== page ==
Tuesday, April 10, 2012

In defense of public pensions (sort of...) (or, A Call Back to the Real Conversation)


I recently spent a year with an amazing, dedicated group of 12 local citizens examining the budgets of our city. It was eye-opening on so many levels. The most important thing I took away is that that we have a lot of people doing a great job talking about how to stop the hippo's back from getting wet in the rain.

For example, all this debate about public pensions. I predicted the waste but "I told you so" doesn't do much to quell my oil-fire frustration. So I'd like to take a minute with some approaches to this issue that I haven't seen talked about much.

And I'll start with this question:

Doesn't is seem strange that we don't expect employers to take any responsibility at all for their employees' later years when calculating profits?

It's like we think, "You are buying my hour but otherwise, I'm free." That's just not true.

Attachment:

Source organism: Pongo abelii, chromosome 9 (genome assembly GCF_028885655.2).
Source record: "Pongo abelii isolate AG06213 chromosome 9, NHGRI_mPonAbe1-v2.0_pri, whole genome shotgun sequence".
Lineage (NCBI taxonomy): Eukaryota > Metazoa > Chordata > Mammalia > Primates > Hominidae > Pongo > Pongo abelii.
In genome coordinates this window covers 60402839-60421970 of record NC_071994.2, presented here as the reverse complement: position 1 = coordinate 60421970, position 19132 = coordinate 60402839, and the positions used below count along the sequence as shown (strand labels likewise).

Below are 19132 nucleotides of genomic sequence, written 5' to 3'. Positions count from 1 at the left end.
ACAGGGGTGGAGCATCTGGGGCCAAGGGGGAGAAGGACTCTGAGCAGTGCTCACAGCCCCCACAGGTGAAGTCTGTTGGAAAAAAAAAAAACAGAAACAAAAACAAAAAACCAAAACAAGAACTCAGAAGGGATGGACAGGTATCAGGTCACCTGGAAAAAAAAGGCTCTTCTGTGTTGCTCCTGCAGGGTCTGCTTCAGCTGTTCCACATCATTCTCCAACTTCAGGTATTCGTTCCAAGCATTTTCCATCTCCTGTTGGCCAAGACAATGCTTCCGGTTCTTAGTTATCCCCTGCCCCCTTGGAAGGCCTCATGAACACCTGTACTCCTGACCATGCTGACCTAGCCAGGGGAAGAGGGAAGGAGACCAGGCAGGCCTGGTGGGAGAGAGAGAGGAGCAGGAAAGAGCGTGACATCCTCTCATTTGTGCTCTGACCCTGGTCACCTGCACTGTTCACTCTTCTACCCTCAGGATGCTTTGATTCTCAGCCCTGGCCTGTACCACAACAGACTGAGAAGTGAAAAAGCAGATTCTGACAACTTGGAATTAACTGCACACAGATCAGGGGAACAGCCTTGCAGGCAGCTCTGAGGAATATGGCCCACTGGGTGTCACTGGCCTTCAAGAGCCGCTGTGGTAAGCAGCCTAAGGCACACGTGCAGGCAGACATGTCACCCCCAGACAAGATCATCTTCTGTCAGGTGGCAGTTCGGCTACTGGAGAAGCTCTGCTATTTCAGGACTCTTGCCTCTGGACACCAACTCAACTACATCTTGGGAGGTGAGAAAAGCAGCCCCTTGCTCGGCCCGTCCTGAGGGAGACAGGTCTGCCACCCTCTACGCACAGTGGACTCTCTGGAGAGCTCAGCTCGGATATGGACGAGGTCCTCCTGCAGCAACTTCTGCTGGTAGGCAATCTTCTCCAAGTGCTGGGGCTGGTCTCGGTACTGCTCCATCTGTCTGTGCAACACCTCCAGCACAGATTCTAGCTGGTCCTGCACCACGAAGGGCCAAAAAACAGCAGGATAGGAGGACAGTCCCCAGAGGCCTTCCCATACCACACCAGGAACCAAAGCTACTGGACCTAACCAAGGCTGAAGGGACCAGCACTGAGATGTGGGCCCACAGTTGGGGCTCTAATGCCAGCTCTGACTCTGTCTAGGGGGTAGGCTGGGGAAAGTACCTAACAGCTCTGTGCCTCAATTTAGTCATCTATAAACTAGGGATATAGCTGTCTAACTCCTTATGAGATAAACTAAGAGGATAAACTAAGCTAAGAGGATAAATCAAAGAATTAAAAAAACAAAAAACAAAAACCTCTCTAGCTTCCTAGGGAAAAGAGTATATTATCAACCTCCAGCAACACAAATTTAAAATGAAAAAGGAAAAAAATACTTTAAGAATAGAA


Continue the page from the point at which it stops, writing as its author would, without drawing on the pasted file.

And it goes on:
Employees are at a significant power disadvantage in a business contract with an employer. Have you ever tried to get anything changed in an employment contract before you sign it? To me, that alone makes the fairness of a contract meaningless. And essentially, all the contract does is insist that there exists no relationship between us, employer and employee, just an exchange of value. Very Ayn Rand.

But the deal sucks for employees. They must stake all their good years of labour for another person's profit, just to eke out the level of lifestyle they can, faced with an increasingly expensive society. IF they can get a job. It's not as though there are choices. You can't just go live off the land somewhere - someone owns it. You must participate in this game you were born into, and all you can do is try to win. The trick is to do it with your soul intact.